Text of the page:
Your medical doctor and yourpodiatrist should check your circulation often. There are pulses in your feet that your doctors should be able tofeel. If these pulses are absent or weakit may be a sign that blood is not flowing into your feet as well as it shouldbe. Other signs of peripheral vasculardisease (PVD) include color changes (red or blue appearance), loss of hair onthe toes, thick toenails, thin skin and a non-healing wound. PVD has shown to not only double the risk fora foot infection, but also increases the severity of an infection if oneoccurs. Testing for a decrease in bloodflow may include a Doppler test and a comparison of the blood pressure in yourarms and feet. If the circulation ispoor you should be referred to a vascular surgeon (circulation specialist) forcare. Want to prevent poor circulationbefore it’s too late? Keep your glucosewell controlled and exercise regularly.
Treating Foot Wounds
Since between 14 and 24percent of people with a foot ulcer will require an amputation, it is clearthat healing a foot wound will diminish the risk of having an amputation. There are numerous treatment options thatyour doctor has available to treat a foot wound. Certainly before considering amputation,all other more conservative treatment modalities should be tried orconsidered. According to an AmericanDiabetes Association consensus report these may include offloading,debridement, dressings, management of infection, vascular surgery, good glucosecontrol, improved nutrition and control of swelling.
Removing pressure from thewound, also called offloading, is crucial for wound healing. This may be accomplished by using crutches, awheelchair, shoe modifications, special pads or casting. Wounds heal faster ifdead tissue and callus are removed from the area, this is called debridement. (Do not ever do this by yourself ! Consult amedical professional for this procedure.) There are many dressing materialsavailable. Any dressing used must keepthe wound moist and should protect the area. Some materials also work todecrease the bacterial load of a wound and others add growth factors to speedwound closure.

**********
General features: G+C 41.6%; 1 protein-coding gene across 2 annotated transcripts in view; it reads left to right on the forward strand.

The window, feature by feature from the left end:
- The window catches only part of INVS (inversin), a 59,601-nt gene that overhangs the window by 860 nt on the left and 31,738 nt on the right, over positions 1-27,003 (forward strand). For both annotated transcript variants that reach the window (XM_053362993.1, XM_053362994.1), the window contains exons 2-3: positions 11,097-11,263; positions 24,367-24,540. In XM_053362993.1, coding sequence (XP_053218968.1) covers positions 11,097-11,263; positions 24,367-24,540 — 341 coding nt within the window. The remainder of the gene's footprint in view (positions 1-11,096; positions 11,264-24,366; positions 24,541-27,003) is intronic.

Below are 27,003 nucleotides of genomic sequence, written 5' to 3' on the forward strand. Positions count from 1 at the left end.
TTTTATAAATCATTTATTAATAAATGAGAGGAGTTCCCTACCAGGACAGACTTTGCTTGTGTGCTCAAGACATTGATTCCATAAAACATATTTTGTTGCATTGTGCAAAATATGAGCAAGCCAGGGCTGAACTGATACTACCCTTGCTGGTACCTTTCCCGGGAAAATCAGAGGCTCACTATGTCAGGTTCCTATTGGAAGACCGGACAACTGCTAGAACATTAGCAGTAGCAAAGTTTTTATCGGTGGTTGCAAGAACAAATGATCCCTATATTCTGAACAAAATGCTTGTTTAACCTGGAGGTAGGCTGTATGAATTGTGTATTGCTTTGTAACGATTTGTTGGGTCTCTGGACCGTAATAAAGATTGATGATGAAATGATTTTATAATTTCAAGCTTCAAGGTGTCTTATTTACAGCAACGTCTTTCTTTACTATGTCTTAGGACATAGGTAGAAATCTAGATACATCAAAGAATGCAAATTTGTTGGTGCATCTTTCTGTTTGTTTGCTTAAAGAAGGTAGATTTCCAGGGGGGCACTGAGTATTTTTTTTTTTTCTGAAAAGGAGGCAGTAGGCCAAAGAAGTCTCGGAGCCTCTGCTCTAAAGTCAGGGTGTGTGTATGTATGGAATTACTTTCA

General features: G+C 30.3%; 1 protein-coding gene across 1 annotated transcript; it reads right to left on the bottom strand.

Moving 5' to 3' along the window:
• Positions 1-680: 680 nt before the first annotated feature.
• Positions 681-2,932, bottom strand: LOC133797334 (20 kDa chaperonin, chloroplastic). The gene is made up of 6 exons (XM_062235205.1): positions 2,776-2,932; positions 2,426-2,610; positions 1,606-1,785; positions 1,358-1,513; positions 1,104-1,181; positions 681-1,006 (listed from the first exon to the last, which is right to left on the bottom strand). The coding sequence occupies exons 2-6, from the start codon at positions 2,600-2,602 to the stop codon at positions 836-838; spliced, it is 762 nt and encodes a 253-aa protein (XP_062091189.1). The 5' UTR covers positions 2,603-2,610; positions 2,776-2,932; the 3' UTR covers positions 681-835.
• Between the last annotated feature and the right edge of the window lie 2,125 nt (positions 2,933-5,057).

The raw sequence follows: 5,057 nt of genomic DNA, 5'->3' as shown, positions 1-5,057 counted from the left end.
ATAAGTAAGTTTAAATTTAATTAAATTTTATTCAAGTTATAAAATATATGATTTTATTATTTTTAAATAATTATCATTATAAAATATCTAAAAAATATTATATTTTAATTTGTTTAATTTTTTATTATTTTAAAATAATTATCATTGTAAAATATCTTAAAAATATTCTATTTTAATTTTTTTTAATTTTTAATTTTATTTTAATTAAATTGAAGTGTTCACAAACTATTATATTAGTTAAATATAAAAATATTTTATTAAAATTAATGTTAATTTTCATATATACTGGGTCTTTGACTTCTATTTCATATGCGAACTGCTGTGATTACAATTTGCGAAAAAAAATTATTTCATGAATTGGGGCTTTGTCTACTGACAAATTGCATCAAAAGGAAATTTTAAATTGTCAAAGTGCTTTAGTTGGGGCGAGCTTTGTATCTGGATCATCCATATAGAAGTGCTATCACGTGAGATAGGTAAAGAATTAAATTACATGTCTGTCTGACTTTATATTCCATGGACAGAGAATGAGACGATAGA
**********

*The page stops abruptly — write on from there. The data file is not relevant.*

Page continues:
If a wound is infected,either oral or intravenous antibiotics will be necessary. If your bloodcirculation is poor your podiatrist will refer you to a vascular surgeon whomay either bypass the clogged vessels or perform an angioplasty to open themup. Of course your diabetes doctorshould help in assuring that your diabetes is well controlled and that yournutrition is adequate to close the wound.
Finally, you must takeresponsibility for your own foot care. You must wear the shoes and inserts provided to you. You must keep your appointments forpreventive foot care with your podiatrist. You must examine your feet at least once a day and report changes toyour health care team. One study, in theJournal of Foot & Ankle Surgery,reported that noncompliant patients had “over a 50 times greater risk forulceration and a 20 times greater risk for amputation than the most high-riskmembers of the compliant group.” Keepingyour feet healthy and preventing amputation requires daily vigilance. With goodcare your feet can last a lifetime.
Neil M. Scheffler, DPM, FACFAS, is co-author of the American Diabetes Association book “101 Tips on Foot Care For People With Diabetes”. He is board certified in foot and ankle surgery, and practices podiatry in Baltimore, MD. Dr. Scheffler is a past President, Health Care & Education, American Diabetes Association, Mid-Atlantic Region. He is also a member of the Diabetes Health advisory board. Possible Sidebar)
Tips For Home Care Of The Diabetic Foot
- Inspect your feet daily. Let your podiatrist or diabetes doctor know of any problems. If necessary, use a mirror to see the bottoms. Poor vision? Have a family member or friend help.
- Wash and dry feet carefully every day, but do not soak them. Test water temperature with your hand, elbow or thermometer before immersing feet. Keep your feet clean and dry.
- Lubricate feet daily with a cream or lotion, but not between toes.
- Do not smoke.
- Never walk without shoes. Always wear socks.
- Choose shoes and socks with care. Ask your foot specialist for advice.
- Never use over-the-counter medications on your feet without asking your health care professional first.
- Make sure your doctor examines your feet at every visit. Taking your shoes and socks off will help remind him/her to do this.
- Avoid excesses of heat on your feet. Do not use hot water bottles or heating pads.
- Check inside your shoes daily for tears in the lining and foreign objects.
- Never treat corns or calluses yourself. See your podiatrist instead.
- Cut nails straight across and file to the shape of your toes.
- See a foot specialist at least once a year. Tell the doctor that you have diabetes.